Jesus' First Working Lesson & Responsibilites of Parents


     I see my little Jesus appear as sweet as a ray of sun on a rainy day.  He is a little child about five years old, completely blond and most beautiful in His simple blue dress which reaches down to half His well-shaped calves.  He is playing with some earth in the little kitchen garden.  He makes little heaps with it and on top He plants little branches as if He were making a miniature forest, with little stones He builds little roads and then He would like to build a little lake at the foot of His tiny hills.  He therefor takes the bottom part of an old pot and inters it up to the brim and then fills it with water with a pitcher which He dips into a vessel, which is certainly used either for washing purposes or to water the little garden.  But the only result is that He wets His dress, particularly its sleeves.  The water runs out of the chipped pot which is probably also cracked and... the lake dries up.

     Joseph appears at the door and for some time he stands, very quietly watching the work of the Child and smiles.  It is a sight, indeed, that makes one smile happily.  Then, to prevent Jesus from getting more wet. he calls Him.  Jesus turns round smiling, and when He sees Joseph, He runs towards him with His little arms stretched out.  Joseph with the edge of his short working tunic dries the little hands which are soiled and wet, and kisses them.  And then there is a sweet conversation between the two.

     Jesus explains His work and His game and the difficulties He met in it.  He wanted to make a little lake like the lake of Gennesaret. (I therefor suppose that they have either spoken to Him about it of they had taken Him to see it.)   He wanted to make a little one for His own delight.  This was Tiberias, there was Magdala, over there was Capernaum.  This was the road that took to Nazareth going through Cana.  He wanted to launch some little boats in the lake; these leaves are boats, and He wanted to go over to the other shore.  But the water runs away...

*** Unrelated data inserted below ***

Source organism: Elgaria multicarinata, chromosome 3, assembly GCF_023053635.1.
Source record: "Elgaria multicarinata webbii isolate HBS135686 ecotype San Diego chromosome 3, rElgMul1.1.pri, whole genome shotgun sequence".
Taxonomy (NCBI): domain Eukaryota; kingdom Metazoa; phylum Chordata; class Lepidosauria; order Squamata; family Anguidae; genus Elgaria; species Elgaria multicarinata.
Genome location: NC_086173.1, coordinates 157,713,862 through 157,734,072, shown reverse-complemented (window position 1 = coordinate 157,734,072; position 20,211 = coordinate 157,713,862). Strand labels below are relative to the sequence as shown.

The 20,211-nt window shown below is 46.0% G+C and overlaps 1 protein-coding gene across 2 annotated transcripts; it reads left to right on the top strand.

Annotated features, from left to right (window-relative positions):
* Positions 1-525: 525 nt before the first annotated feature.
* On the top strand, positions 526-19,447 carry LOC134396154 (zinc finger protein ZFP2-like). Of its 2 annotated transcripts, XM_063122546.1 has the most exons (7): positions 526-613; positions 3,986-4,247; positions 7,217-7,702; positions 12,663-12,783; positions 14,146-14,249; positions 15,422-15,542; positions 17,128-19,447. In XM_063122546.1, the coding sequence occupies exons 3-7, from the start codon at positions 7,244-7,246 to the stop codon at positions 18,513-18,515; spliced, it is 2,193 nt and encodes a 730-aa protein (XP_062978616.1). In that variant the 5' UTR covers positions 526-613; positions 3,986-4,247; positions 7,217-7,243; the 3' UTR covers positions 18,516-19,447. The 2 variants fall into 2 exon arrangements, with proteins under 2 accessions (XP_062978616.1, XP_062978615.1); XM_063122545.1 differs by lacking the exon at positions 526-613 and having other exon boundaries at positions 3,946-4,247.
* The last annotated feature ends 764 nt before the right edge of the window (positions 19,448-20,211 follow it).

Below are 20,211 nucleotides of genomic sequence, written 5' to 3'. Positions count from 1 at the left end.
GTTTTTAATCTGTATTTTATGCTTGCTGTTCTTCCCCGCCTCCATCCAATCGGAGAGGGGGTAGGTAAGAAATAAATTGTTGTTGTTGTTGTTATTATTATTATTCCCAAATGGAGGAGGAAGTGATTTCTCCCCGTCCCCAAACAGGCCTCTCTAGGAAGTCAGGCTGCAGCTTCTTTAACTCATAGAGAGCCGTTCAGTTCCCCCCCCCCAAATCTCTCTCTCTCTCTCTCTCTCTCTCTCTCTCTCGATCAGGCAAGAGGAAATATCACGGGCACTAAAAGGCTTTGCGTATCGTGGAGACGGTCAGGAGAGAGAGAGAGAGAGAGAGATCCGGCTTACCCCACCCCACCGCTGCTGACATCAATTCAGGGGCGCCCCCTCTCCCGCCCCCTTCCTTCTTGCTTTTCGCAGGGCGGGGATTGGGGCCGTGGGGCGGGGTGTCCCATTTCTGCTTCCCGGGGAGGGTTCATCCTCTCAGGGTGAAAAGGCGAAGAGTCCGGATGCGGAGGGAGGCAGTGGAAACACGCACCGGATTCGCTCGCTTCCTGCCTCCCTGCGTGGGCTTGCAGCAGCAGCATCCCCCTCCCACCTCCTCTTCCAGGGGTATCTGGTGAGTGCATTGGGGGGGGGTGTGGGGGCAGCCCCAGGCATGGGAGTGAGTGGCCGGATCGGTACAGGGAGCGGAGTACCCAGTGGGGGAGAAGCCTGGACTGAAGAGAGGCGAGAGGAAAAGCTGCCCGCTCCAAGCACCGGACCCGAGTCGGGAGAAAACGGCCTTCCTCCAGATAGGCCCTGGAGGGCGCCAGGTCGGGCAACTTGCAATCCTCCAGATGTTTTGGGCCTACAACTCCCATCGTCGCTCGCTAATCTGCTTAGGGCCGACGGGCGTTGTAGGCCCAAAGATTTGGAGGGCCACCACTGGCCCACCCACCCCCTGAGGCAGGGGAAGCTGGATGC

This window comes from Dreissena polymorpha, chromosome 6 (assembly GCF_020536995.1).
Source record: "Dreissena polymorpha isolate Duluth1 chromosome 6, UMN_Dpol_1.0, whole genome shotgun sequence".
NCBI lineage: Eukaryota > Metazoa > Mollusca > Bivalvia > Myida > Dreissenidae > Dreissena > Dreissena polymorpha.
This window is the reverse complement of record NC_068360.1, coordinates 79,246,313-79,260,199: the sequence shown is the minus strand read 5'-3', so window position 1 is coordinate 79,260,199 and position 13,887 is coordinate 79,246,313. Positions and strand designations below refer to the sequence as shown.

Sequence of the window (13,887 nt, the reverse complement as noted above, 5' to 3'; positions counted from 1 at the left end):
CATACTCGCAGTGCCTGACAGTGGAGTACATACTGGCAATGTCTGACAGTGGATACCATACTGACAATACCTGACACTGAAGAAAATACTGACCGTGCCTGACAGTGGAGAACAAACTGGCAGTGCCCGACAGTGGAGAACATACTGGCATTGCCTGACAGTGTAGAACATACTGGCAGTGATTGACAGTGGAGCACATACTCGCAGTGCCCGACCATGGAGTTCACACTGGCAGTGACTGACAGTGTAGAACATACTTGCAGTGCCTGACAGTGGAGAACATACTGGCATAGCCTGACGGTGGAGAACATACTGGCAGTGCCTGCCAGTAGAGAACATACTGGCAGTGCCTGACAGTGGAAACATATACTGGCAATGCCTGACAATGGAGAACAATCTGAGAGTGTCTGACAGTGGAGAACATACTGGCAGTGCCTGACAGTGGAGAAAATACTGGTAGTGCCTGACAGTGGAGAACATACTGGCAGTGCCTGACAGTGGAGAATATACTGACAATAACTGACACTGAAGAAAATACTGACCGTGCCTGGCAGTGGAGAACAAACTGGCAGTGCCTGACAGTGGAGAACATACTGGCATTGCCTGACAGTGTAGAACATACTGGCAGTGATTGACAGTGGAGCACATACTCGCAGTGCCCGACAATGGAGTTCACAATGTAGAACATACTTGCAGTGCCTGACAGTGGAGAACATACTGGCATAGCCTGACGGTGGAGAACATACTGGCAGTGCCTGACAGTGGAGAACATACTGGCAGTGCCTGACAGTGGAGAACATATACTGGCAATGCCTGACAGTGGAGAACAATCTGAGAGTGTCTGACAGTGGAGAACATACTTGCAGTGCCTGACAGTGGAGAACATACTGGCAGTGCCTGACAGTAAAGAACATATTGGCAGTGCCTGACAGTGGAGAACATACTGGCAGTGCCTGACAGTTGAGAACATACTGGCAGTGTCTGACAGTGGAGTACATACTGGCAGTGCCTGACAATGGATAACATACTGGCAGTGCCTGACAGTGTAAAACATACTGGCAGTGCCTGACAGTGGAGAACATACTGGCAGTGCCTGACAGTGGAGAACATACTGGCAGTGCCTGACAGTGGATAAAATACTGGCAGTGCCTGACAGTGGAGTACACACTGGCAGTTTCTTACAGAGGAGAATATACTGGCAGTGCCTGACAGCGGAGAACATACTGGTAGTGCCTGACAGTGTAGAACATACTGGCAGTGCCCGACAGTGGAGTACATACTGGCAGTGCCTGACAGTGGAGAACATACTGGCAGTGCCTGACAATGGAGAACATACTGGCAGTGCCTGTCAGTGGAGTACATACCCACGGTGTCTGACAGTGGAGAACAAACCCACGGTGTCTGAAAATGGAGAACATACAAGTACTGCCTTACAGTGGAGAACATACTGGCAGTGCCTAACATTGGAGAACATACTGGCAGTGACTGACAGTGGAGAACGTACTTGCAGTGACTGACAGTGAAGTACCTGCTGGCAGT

Joseph watches and takes an interest as if it were a very serious matter.  He then proposes to make a small lake, the following day, but not with an old cracked pot, but with a small wooden basin, well coated with pitch and stucco, in which Jesus would be able to launch small real wooden boats which Joseph would teach Him how to make.  Just then, he was bringing Him some small working tools, suitable for Him, that He might learn to use them, without any fatigue.

     "So I will be able to help you!" Jesus says, smiling.

     "So you will help me, and You will become a clever carpenter.  Come and see them."

     And they go into the workshop.  Joseph shows Him a small hammer, a tiny saw, some very small screwdrivers* (chisels?), a plane suitable for a doll, which are all lying on the bench of a budding carpenter: a bench suitable for little Jesus' size.

     "See, to saw, You must put this piece of wood like that.  You then take the saw like that, and making sure that You do not catch your fingers, You start sawing.  Try..."

     And the lesson begins.  And Jesus, blushing with the effort and pressing His lips together, saws the piece of wood carefully and then planes it, and although it is not perfectly straight, He thinks it is nice.  Joseph praises Him and with patience and love teaches Him how to work.

     Mary comes back.  She had certainly gone out, and She looks in at the door.  Joseph and Jesus do not see Her because She is behind them.  Mother smiles seeing how zealously Jesus is working with the plane and how loving Joseph is in teaching Him.